Risk Number 4 is “zombie companies”. Once a BDC controls a business, knowing when to accept that the entity is not viable is not as easy as it sounds. The risk is that BDC owners keep portfolio companies alive by restructuring debt facilities; injecting more capital and spending many valuable hours on fruitless attempts to make a pink purse out of a sow’s ear. Add to that the previously referenced dearth of information and many BDC shareholders-whether they know it or not-could be the owners of “zombie” companies without even knowing it.  Just another name tucked into a list of dozens or hundreds of portfolio companies. No regulator or outside party to raise an objection. Independent valuation groups only get to “value”, not to pass judgement on whether a business has long passed its sell-by date. Boards have delegated these kind of decisions to their Investment Advisors and managers.  Even the BDC Credit Reporter does not have much to say because there is so little information to go on. We just know that there are many portfolio companies on BDC books which hang on for year after year…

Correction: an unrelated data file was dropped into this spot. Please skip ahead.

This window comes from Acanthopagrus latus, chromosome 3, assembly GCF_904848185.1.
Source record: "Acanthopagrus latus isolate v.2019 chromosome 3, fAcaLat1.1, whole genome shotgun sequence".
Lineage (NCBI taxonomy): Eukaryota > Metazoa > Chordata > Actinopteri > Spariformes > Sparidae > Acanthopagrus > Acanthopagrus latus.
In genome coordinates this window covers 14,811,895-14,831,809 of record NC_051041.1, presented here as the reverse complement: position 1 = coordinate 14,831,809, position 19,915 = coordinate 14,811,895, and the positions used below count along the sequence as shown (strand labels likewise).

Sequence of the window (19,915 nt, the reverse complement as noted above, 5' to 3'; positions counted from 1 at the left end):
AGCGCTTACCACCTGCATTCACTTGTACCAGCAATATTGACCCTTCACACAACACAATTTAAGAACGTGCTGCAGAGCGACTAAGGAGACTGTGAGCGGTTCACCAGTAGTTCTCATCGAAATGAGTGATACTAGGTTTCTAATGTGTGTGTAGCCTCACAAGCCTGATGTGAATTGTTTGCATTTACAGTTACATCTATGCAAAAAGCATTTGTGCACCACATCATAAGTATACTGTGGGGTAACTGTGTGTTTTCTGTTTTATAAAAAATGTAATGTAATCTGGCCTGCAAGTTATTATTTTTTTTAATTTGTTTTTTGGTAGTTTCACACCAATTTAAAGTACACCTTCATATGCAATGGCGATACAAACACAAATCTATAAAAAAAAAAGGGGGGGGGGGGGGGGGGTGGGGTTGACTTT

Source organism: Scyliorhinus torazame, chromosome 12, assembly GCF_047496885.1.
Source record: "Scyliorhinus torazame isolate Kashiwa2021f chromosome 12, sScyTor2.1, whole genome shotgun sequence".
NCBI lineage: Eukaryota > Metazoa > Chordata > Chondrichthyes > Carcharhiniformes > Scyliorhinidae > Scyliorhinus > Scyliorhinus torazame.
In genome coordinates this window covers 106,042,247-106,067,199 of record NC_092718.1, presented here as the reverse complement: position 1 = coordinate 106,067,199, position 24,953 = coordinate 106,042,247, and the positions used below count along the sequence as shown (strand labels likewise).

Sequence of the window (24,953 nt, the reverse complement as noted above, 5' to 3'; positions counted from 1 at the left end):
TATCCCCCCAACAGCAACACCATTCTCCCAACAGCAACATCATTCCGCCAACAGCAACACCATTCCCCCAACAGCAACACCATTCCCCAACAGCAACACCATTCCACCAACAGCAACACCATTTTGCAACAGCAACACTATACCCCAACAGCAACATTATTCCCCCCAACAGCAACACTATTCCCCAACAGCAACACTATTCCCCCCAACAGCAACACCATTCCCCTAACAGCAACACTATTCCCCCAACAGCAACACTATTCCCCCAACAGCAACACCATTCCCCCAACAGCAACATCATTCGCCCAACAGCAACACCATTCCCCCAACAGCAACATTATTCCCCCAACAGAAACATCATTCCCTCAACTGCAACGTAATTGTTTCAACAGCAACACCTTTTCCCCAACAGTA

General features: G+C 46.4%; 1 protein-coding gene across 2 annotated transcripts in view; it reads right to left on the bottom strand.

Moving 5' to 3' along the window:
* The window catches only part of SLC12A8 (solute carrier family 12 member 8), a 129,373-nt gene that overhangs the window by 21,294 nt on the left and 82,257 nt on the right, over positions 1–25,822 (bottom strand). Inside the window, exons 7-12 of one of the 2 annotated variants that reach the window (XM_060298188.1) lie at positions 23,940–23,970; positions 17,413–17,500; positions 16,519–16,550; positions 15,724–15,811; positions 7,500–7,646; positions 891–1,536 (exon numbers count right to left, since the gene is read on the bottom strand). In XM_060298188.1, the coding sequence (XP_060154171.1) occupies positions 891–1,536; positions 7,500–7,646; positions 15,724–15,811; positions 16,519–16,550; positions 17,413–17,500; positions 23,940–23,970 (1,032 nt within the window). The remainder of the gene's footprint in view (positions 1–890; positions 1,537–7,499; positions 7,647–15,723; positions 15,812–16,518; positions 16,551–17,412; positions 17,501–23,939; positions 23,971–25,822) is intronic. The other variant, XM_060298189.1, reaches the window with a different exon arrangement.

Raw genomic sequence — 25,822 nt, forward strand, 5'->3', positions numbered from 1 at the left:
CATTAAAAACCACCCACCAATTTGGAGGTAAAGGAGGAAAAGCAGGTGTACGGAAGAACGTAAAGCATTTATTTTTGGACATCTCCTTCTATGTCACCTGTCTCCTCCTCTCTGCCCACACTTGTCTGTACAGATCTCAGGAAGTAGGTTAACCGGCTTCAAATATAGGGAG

Many BDCs have chosen the restructuring and ownership route and the number of companies in this category increases every quarter. Occasionally there’s a success story.  More often the companies involved just slip into the portfolio, initially valued back at par and off shareholders and analysts radar. For what it’s worth the BDC Credit Reporter does not consider a restructuring sufficient to take any portfolio company off any BDC’s Watch List.  If anything-given all the above-we are more intrigued than ever about what is and what is not happening behind the curtain. We’ll be tracking United Towing (“Medley Towing”) with great interest-albeit from a great distance in the weeks ahead. BDC shareholders and investors should consider taking a critical look at their favorite BDC’s portfolio list to see how many companies on there fall into this category. Is your BDC a lender or a restructuring fund ? Of course, the answer is never just one or the other, but it’s a subject worth exploring.

 

PRESS RELEASE

 

TICC Capital (TICC): Announces Completion Of New Public Notes Issuance.